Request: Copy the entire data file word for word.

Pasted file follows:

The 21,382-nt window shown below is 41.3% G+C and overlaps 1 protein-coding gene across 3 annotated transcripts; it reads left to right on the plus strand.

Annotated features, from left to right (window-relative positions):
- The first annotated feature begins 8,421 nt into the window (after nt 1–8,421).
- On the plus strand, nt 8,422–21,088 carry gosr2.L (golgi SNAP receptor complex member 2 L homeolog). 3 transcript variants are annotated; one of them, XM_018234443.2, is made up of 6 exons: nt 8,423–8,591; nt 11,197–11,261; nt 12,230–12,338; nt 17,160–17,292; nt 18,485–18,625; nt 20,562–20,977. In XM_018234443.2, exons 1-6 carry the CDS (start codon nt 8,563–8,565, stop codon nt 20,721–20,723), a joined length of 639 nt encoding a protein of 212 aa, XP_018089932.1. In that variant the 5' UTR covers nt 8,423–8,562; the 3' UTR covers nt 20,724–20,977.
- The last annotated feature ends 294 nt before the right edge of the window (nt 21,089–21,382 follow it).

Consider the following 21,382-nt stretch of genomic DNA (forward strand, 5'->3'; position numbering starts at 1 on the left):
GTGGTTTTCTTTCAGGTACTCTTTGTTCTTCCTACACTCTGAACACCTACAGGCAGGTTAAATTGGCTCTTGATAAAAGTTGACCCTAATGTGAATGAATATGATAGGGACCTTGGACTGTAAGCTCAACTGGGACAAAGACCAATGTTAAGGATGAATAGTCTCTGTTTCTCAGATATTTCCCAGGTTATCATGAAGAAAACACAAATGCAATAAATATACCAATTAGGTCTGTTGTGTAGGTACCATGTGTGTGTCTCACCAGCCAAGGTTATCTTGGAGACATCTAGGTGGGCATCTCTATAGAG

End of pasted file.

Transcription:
The 21,382-nt window shown below is 41.3% G+C and overlaps 1 protein-coding gene across 3 annotated transcripts; it reads left to right on the plus strand.

Annotated features, from left to right (window-relative positions):
- The first annotated feature begins 8,421 nt into the window (after nt 1–8,421).
- On the plus strand, nt 8,422–21,088 carry gosr2.L (golgi SNAP receptor complex member 2 L homeolog). 3 transcript variants are annotated; one of them, XM_018234443.2, is made up of 6 exons: nt 8,423–8,591; nt 11,197–11,261; nt 12,230–12,338; nt 17,160–17,292; nt 18,485–18,625; nt 20,562–20,977. In XM_018234443.2, exons 1-6 carry the CDS (start codon nt 8,563–8,565, stop codon nt 20,721–20,723), a joined length of 639 nt encoding a protein of 212 aa, XP_018089932.1. In that variant the 5' UTR covers nt 8,423–8,562; the 3' UTR covers nt 20,724–20,977.
- The last annotated feature ends 294 nt before the right edge of the window (nt 21,089–21,382 follow it).

Consider the following 21,382-nt stretch of genomic DNA (forward strand, 5'->3'; position numbering starts at 1 on the left):
GTGGTTTTCTTTCAGGTACTCTTTGTTCTTCCTACACTCTGAACACCTACAGGCAGGTTAAATTGGCTCTTGATAAAAGTTGACCCTAATGTGAATGAATATGATAGGGACCTTGGACTGTAAGCTCAACTGGGACAAAGACCAATGTTAAGGATGAATAGTCTCTGTTTCTCAGATATTTCCCAGGTTATCATGAAGAAAACACAAATGCAATAAATATACCAATTAGGTCTGTTGTGTAGGTACCATGTGTGTGTCTCACCAGCCAAGGTTATCTTGGAGACATCTAGGTGGGCATCTCTATAGAG